Yale and Harvard have been playing football, and on British soil. To be sure the game was not under the rules revised each year for the colleges of the United States. The game was English rugby, "rugger" for short, and it was the climax of football week in Bermuda. But the boys who were the crimson and the blue were students at Cambridge, Mass., and New Haven, Conn., off where the sun is warm for their Spring vacation.
It does not appear that the faculties of these prominent institutions had anything to say about the game. This sport is unofficial and therefore in the hands of those who take apart in it. How did they obtain the funds to make the trip? That question has not been answered nor is it likely to be.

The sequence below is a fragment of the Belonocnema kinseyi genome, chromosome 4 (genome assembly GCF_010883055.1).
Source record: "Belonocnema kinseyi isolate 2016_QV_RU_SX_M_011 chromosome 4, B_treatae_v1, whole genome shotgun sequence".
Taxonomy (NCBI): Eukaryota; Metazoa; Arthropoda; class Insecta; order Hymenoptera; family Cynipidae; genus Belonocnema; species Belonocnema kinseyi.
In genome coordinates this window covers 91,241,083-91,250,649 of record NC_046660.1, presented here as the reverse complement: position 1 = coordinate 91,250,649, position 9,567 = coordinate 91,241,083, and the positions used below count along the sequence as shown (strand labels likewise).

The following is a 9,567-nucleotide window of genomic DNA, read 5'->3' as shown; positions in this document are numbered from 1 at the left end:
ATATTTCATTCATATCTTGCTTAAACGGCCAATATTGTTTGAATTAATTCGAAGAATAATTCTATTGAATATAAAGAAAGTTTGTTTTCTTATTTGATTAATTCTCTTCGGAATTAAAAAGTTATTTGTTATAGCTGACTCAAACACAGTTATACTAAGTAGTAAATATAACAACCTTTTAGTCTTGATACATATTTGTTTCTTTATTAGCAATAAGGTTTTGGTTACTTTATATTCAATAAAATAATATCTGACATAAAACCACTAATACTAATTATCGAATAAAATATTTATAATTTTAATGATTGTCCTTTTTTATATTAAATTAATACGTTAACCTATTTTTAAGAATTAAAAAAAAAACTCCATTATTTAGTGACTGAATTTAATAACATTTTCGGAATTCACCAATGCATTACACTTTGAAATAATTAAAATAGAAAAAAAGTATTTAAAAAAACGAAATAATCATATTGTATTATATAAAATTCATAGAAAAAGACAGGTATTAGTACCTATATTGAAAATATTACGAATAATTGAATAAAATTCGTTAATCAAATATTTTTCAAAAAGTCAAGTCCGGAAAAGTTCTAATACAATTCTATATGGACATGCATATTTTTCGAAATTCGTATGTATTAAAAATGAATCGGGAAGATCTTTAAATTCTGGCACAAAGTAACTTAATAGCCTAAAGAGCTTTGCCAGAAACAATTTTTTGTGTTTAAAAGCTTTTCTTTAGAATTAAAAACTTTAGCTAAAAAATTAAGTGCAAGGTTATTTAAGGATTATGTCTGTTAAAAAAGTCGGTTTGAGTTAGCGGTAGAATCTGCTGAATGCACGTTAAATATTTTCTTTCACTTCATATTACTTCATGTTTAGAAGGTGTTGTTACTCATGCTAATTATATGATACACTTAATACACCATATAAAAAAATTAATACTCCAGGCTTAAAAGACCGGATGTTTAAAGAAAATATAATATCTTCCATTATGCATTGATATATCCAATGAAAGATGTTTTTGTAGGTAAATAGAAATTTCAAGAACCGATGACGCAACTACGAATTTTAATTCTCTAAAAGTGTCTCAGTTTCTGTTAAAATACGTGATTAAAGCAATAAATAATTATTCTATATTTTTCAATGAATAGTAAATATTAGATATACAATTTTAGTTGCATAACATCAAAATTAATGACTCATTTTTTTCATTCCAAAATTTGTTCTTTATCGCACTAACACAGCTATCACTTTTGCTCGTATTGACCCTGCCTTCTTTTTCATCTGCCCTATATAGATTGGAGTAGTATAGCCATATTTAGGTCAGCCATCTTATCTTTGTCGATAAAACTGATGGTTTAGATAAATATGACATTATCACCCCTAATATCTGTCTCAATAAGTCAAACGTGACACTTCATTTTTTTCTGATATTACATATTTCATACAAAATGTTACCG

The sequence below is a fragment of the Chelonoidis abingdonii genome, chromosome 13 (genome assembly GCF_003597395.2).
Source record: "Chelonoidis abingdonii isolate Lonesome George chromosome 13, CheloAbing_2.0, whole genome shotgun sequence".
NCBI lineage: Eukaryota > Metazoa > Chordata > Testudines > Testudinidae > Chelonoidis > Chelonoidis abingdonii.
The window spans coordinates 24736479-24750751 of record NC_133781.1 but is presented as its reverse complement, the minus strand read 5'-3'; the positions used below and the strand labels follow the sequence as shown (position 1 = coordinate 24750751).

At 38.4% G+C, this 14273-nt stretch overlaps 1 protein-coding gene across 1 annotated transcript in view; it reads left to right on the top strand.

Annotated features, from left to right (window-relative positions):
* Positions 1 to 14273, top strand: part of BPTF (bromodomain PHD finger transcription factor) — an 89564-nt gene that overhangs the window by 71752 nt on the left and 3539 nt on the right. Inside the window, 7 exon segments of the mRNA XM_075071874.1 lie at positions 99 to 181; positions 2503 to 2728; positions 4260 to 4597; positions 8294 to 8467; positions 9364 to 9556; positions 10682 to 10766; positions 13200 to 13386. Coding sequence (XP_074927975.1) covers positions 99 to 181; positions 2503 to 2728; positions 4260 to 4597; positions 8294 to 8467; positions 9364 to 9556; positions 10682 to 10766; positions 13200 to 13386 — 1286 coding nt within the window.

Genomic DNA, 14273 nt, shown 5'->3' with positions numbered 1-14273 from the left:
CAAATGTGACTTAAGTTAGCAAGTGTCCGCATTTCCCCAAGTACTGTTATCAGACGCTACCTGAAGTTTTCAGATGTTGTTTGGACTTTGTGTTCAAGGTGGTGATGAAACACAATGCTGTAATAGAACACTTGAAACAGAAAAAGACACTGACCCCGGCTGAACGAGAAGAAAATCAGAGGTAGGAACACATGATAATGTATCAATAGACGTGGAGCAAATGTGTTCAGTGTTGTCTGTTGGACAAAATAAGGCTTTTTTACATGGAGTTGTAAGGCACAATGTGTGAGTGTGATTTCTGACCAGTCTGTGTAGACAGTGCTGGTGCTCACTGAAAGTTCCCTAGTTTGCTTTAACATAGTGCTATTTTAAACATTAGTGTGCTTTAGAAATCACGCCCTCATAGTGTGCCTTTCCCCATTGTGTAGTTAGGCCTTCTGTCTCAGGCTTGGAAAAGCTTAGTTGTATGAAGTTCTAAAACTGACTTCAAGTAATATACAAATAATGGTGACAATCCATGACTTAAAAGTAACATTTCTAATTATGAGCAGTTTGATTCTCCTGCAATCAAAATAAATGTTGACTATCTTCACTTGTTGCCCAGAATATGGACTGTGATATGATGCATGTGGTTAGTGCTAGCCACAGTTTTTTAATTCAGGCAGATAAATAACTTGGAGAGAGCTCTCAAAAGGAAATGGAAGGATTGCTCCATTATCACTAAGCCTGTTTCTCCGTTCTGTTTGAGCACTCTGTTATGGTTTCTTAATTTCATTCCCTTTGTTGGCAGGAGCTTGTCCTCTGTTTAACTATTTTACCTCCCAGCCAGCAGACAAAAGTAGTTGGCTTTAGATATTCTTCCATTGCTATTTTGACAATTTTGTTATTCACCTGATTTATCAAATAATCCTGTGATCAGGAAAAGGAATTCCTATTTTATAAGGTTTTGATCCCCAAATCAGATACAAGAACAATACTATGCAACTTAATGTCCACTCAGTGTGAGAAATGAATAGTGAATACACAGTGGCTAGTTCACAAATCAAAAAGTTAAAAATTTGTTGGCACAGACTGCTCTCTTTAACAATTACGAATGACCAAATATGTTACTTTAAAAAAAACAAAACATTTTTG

Possibly there were concessions as to fares and hotel accommodations. If so, it is nobody's business unless perhaps that of the parents of the players.
The new house plans at these universities may have had something to do with the trip. It has been prophesied that in the new order athletics will be saner and more like what prevails in England. There may be a solution for much that troubles educators in having the teachers run the studies and letting the boys shift for themselves when they are at play. --The Boston Globe.